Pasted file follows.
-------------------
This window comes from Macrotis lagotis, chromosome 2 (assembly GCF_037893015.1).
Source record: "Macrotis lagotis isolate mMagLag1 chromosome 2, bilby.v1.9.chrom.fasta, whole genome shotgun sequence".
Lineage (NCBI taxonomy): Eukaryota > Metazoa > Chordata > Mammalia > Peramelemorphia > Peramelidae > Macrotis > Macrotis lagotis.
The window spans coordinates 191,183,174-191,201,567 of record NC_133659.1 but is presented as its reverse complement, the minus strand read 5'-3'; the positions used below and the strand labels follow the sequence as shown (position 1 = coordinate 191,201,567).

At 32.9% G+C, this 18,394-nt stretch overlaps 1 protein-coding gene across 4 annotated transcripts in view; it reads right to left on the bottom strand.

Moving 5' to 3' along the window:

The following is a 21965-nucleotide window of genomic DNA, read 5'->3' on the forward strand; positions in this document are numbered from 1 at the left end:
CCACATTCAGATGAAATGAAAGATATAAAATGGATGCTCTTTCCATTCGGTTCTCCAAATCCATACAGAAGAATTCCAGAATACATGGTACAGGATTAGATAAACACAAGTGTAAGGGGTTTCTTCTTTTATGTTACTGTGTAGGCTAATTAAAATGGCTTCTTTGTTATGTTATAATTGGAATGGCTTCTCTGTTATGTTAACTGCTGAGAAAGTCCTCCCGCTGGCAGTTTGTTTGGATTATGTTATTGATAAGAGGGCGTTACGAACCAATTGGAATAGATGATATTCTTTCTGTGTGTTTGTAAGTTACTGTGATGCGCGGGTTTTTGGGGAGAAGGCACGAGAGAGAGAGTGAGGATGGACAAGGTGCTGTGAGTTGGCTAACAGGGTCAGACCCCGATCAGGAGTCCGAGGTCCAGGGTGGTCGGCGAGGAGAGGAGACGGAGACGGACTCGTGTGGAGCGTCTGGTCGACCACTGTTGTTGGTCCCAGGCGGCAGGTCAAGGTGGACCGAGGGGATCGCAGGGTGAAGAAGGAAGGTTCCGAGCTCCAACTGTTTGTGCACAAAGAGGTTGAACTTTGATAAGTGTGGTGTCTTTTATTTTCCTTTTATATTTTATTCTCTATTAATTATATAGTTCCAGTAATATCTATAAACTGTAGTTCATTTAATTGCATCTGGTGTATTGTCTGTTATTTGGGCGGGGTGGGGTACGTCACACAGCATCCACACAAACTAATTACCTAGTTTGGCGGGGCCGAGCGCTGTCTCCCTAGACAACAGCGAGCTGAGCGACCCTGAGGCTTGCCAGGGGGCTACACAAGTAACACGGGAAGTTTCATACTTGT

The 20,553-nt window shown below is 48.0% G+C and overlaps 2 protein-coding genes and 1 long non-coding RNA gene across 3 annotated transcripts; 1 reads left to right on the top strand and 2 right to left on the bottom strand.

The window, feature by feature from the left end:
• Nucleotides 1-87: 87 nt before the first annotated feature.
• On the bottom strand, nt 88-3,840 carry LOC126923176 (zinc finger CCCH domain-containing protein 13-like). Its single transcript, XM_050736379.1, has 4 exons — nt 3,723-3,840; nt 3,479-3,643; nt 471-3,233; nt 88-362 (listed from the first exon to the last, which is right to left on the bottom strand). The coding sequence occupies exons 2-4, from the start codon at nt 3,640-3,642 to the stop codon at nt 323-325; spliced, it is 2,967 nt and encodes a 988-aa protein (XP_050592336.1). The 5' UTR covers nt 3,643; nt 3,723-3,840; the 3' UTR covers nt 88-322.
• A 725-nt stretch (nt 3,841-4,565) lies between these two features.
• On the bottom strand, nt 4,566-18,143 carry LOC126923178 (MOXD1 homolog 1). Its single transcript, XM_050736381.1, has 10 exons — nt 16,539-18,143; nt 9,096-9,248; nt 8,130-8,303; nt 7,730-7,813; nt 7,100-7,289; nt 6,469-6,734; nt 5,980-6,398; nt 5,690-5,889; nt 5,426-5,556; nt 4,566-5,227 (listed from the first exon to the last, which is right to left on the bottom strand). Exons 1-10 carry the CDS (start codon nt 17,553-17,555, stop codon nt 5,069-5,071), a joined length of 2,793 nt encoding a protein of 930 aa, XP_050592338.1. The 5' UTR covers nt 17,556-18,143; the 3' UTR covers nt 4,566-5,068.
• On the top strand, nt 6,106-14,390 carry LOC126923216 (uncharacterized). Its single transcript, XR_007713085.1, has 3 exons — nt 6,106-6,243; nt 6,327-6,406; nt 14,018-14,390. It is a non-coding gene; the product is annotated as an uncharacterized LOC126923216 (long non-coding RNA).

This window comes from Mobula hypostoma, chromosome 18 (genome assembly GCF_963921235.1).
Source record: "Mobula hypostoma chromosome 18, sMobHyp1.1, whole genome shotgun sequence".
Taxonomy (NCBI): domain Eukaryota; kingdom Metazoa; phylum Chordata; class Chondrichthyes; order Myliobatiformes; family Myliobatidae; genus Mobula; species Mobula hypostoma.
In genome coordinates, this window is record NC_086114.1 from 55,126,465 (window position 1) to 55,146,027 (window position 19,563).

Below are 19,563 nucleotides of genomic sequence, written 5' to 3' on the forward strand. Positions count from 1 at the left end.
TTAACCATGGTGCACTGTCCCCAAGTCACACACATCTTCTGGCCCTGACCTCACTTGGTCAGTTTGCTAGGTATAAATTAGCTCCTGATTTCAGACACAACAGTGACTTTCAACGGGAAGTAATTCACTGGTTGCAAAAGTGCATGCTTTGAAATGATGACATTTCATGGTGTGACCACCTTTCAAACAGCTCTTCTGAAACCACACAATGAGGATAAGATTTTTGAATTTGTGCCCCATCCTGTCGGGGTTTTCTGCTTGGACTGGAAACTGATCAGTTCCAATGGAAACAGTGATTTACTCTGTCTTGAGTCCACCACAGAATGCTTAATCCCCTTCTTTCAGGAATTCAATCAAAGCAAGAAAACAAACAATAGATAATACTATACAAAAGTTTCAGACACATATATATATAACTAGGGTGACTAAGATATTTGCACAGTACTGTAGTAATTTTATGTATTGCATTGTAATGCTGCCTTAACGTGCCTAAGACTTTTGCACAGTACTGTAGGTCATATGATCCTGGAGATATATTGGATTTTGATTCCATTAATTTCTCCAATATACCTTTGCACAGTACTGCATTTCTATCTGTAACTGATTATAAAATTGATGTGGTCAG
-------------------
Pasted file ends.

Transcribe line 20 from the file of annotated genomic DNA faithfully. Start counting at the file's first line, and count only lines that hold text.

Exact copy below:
Below are 19,563 nucleotides of genomic sequence, written 5' to 3' on the forward strand. Positions count from 1 at the left end.